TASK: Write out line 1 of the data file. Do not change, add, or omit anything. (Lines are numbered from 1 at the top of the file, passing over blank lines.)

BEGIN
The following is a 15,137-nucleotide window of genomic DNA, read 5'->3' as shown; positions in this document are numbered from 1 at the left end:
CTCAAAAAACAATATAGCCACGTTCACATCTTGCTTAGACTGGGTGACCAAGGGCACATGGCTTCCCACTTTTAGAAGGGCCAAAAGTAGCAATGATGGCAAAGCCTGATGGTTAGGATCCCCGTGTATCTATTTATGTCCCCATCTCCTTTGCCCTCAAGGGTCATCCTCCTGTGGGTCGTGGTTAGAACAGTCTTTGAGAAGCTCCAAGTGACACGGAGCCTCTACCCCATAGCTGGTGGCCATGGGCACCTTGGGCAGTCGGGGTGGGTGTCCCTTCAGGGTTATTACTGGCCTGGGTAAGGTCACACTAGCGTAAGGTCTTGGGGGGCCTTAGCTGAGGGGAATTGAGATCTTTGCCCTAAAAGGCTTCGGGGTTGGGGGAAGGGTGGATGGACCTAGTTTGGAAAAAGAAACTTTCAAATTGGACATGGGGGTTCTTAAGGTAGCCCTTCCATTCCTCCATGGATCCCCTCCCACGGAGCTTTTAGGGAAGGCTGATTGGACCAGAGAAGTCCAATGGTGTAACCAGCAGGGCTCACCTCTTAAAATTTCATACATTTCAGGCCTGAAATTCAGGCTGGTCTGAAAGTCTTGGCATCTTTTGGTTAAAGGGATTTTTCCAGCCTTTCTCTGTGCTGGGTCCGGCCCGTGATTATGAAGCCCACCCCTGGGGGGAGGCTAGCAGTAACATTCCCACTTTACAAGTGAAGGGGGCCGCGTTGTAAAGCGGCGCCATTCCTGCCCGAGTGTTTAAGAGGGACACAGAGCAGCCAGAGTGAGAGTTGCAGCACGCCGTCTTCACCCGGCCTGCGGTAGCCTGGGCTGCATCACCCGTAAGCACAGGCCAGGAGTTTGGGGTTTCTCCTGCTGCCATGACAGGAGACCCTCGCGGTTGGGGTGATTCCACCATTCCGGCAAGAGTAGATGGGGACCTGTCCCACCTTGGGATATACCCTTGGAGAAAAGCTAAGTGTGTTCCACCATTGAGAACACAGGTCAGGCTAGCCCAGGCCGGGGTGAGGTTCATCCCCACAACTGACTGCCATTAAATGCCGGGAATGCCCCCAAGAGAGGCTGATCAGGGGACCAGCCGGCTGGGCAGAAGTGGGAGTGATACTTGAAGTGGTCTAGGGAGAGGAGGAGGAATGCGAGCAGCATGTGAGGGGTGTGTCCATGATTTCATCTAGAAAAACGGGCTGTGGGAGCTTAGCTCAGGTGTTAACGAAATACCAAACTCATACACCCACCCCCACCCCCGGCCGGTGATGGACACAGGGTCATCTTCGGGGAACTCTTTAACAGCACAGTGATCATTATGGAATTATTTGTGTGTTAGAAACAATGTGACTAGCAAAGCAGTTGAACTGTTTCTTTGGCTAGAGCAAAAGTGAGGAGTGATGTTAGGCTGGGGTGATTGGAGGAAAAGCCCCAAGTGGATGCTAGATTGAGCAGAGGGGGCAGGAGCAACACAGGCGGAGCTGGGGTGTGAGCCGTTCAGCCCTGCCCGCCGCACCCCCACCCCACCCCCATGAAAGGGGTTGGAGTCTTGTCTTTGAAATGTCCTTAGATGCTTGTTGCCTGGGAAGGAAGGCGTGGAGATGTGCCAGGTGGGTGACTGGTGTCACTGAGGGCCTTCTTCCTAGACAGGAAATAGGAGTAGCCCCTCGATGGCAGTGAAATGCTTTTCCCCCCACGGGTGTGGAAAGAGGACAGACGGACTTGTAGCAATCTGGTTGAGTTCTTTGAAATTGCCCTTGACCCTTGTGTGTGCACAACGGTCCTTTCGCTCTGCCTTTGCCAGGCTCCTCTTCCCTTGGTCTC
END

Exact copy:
The following is a 15,137-nucleotide window of genomic DNA, read 5'->3' as shown; positions in this document are numbered from 1 at the left end: